Radiation detection of drilling waste nearly set at W.Va. landfills
CHARLESTON, W.Va. — The installation of devices that detect radiation in natural gas drilling waste is nearly complete at six West Virginia landfills, a state Department of Environmental Protection official said.
Legislation passed earlier this year requires radiation monitoring of drill cuttings by January and set aside the maximum amount of weight that these landfills could accept.
The environmental agency crafted emergency rules for radiation detector placement. Work on the rule started after a Bridgeport landfill was prohibited from accepting radioactive materials from a Pennsylvania landfill that were determined to be slightly above natural background levels. Both landfills are owned by Waste Management.
The state's Division of Water and Waste Management director Scott Mandirola said detectors will be in place at two landfills in Harrison County and one apiece in Brooke, Ohio, Wetzel and Wood counties. Loads of cuttings above a certain radiation level must be rejected.
“They would have to test it in order to take it,” Mandirola said.
The radiation detectors will be located at landfill scales where incoming trucks are weighed. Landfills are required to keep records of incoming waste loads and contact the state if the radiation detectors are tripped.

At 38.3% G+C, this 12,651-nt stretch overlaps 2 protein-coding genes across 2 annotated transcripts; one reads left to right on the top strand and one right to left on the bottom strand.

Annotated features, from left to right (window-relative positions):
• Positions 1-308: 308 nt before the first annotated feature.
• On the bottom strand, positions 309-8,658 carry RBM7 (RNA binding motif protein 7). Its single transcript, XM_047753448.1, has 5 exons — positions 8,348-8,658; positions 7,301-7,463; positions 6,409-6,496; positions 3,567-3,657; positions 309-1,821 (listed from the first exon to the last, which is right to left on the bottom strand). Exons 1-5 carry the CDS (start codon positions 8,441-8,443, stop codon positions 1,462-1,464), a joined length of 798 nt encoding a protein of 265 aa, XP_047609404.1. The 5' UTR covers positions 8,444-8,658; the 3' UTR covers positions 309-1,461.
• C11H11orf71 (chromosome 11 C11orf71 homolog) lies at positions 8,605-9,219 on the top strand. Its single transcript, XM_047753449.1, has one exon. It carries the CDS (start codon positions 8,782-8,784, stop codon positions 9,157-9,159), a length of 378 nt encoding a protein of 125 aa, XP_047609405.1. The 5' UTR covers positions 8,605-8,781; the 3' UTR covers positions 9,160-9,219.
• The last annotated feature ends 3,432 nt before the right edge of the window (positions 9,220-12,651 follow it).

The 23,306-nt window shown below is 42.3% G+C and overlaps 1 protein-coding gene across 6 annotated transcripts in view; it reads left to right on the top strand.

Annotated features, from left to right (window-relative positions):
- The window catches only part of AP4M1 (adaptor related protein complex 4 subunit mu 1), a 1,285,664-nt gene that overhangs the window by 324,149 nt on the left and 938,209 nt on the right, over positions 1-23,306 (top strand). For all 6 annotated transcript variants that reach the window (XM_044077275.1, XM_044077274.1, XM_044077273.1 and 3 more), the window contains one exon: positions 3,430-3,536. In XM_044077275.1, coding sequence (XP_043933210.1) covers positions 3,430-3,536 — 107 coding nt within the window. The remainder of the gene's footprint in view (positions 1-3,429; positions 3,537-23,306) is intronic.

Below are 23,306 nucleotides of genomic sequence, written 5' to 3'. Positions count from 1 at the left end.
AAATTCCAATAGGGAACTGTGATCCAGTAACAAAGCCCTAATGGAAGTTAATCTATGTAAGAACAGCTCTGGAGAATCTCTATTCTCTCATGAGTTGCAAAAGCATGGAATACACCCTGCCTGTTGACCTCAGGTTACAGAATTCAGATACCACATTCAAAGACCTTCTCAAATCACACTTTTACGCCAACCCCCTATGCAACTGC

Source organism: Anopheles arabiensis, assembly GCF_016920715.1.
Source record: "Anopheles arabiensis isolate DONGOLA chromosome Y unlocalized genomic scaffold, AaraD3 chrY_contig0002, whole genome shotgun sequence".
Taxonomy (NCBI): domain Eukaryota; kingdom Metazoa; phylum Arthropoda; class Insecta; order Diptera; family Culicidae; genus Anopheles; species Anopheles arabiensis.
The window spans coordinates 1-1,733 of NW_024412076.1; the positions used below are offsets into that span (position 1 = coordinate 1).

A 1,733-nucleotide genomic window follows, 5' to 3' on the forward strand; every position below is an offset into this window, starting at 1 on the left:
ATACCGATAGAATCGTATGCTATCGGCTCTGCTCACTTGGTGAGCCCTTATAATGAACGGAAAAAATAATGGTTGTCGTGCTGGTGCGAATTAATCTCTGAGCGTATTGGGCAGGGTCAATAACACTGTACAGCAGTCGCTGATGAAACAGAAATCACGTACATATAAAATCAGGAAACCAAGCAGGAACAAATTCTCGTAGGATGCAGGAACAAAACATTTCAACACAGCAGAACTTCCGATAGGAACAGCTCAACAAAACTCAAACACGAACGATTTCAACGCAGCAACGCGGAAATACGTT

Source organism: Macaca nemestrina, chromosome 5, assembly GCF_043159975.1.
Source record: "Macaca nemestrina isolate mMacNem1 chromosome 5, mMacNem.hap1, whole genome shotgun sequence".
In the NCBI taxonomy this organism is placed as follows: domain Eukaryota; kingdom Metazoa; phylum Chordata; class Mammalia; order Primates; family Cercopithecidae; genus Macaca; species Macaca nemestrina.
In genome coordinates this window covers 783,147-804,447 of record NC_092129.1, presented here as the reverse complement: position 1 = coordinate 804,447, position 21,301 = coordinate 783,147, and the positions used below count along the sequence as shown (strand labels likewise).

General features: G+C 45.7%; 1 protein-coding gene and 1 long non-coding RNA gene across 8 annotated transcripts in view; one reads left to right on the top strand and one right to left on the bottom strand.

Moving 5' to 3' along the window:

“Any loads that set off the alarm have to be pulled off to the side and hand-scanned to determine if there's a piece that is setting off the alarm,” Mandirola said.
Issues revolving around horizontal gas drilling, or fracking, affect primarily the northern part of the state, under which the Marcellus Shale formation runs.
The U.S. Environmental Protection Agency gives states the authority to regulate naturally occurring radiation such as that found in the Marcellus Shale. West Virginia's neighboring states have set radiation levels but are still studying how the waste might affect public health and the environment.
“We are late in the game to regulate this stuff,” said Gary Zuckett, executive director of the West Virginia Citizen Action Group,
Bill Hughes, chairman of the Wetzel County Solid Waste Authority, said questions remain about assessing potential radiation exposure levels to truckers, landfill workers and groundwater.
Last week, a legislative rule-making committee passed a provision to ban all drilling waste from going into landfills in karst regions of West Virginia.
Senate Majority Leader John Unger, D-Berkeley, said a landfill leak in a karst region would be a danger to public health. The landscape of limestone and other bedrocks is particularly porous, fragile and susceptible to sinkholes and caves. Karst geology influences groundwater flow and is predominant in the eastern part of the state.
The emergency rule and the karst provision will be taken up by the Legislature during its three-month session that begins in January.